Comprehensive User Engagement Sites (CUES) -- sites where people can inject drugs under medical supervision in well-lit, hygienic spaces -- are integral in advising clients about injection-related harms, providing clean injecting supplies, providing linkages to medical and social services, and treating overdoses. Sites that operate in this fashion have existed for over 3 decades in Europe, and for over a decade in Australia and in Canada. Aside from preventing fatal overdose, people with an addiction to opioids who use CUES to inject drugs report less frequent public injection, less syringe sharing, and more uptake in addiction treatment than do other people who inject drugs (PWID). Economically, start-up and operating costs for a CUES are small compared to the cost of providing reactive care for PWID with otherwise unmet needs.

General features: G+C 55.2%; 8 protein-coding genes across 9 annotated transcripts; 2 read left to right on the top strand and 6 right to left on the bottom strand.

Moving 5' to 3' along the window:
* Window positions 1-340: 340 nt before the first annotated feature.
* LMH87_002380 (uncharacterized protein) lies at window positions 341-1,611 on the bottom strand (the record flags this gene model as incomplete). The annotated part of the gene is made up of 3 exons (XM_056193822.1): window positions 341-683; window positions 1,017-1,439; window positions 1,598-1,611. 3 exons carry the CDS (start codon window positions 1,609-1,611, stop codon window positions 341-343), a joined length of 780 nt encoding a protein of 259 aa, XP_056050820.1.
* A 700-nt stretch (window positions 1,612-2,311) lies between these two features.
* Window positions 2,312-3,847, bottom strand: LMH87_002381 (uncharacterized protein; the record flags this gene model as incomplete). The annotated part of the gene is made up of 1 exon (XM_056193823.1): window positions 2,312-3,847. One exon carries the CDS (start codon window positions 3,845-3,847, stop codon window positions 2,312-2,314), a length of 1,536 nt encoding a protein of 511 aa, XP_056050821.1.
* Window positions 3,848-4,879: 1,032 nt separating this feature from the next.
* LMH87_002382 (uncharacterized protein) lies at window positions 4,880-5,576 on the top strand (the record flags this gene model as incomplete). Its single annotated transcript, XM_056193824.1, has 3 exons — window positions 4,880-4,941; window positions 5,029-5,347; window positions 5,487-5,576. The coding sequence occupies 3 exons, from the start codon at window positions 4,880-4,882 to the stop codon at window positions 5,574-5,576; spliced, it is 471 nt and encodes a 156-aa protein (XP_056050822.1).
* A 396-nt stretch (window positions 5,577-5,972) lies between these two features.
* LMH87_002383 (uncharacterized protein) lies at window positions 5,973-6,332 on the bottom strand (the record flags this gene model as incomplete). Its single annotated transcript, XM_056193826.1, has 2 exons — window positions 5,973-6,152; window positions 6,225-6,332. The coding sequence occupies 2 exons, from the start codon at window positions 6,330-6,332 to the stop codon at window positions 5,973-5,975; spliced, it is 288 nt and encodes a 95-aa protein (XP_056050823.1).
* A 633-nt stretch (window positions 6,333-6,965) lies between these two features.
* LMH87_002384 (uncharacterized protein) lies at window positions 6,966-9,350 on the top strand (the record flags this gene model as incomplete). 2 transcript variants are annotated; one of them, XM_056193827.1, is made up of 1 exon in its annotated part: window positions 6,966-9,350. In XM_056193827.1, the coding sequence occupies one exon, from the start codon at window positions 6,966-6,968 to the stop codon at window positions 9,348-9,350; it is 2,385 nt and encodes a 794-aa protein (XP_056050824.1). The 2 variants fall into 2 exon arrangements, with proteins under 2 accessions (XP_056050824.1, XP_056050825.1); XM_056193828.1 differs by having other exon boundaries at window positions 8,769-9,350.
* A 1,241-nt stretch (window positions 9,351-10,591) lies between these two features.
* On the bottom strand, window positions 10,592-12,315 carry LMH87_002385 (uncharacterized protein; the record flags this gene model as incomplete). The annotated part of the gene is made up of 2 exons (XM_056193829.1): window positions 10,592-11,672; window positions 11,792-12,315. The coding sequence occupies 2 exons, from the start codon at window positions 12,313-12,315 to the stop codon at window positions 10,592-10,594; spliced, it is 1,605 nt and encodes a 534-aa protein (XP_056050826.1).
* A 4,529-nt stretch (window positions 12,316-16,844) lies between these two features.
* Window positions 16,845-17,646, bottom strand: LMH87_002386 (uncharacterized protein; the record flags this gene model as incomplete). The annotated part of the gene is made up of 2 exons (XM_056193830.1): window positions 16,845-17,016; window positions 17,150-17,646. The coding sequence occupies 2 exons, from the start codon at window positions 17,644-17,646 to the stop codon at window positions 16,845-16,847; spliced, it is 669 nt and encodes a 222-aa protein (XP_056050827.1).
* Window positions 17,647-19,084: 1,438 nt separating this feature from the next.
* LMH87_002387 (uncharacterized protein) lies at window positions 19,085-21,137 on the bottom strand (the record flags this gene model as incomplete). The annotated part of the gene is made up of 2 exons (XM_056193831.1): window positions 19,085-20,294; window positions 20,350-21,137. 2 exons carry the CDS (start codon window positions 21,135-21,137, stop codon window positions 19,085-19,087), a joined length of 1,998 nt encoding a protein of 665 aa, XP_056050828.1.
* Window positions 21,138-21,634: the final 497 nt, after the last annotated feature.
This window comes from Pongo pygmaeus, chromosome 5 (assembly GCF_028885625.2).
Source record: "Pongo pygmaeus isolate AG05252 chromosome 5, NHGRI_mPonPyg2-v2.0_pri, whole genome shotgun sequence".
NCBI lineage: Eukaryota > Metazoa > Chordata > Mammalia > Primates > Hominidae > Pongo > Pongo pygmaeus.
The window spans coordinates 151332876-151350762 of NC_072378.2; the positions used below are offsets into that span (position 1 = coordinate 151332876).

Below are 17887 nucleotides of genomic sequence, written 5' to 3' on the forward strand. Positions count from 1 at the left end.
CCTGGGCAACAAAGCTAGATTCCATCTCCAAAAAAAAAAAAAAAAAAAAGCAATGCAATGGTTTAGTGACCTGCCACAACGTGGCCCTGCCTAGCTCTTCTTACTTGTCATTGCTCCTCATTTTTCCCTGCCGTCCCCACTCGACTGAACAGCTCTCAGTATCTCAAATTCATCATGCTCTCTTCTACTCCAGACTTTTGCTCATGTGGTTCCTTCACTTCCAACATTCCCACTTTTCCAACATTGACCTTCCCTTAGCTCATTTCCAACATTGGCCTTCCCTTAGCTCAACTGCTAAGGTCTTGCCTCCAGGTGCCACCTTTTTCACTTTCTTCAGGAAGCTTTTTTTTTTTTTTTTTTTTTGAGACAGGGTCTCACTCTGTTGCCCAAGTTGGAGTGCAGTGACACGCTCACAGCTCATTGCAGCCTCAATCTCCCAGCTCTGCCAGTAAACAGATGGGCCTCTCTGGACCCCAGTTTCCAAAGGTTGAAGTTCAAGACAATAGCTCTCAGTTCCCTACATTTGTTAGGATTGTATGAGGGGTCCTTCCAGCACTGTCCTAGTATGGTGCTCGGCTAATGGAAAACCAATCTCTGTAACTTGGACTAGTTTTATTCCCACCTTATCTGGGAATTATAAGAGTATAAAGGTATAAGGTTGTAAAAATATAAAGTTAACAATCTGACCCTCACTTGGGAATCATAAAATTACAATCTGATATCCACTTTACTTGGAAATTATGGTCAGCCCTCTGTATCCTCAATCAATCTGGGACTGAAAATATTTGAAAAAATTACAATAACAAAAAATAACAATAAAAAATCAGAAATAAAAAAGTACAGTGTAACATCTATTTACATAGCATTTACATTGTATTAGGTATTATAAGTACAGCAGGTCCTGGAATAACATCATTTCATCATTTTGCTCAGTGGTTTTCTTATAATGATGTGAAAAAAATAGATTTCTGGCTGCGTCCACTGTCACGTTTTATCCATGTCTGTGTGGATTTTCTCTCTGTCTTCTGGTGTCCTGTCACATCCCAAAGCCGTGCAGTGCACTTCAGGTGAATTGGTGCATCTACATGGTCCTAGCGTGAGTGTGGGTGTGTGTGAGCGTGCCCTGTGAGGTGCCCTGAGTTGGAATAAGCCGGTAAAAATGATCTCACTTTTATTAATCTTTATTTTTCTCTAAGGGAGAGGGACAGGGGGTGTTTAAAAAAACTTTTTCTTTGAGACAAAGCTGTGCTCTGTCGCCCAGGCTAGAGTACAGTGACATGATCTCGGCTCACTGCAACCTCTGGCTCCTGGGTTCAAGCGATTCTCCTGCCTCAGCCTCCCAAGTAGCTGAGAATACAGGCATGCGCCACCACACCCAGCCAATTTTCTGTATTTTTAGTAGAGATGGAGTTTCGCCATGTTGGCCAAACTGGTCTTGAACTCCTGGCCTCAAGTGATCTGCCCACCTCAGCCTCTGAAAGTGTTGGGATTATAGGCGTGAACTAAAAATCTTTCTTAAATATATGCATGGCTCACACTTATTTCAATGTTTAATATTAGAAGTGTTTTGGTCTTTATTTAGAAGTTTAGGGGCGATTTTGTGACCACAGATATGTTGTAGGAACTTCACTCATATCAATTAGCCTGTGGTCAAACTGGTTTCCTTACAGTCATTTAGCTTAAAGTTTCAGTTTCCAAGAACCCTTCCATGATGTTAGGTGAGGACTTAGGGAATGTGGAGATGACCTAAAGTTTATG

As Philadelphia prepares to launch perhaps the first Comprehensive User Engagement Sites in the nation, the Center for Public Health Initiatives (CPHI) and the Penn Injury Science Center (PISC) at the University of Pennsylvania convened an interdisciplinary “CUES Evaluation Working Group” of faculty, fellows, and stakeholders from the city and the drug-using community in order to identify fundamental criteria in determining where to open a CUES. Using a mixed methods approach that combines geographic analyses and qualitative research methods, we asked various populations for their thoughts about what features would make a location either well suited or not well suited for operating a CUES , then classified each city block according to the presence or absence of each type of asset, barrier, or indicator of demand. Geocoding these location features, assigning a weight to each to represent its relative importance, and summing the values into a score produced a map of Philadelphia that identified 5 specific locations that appear to be most well suited for operating a CUES .
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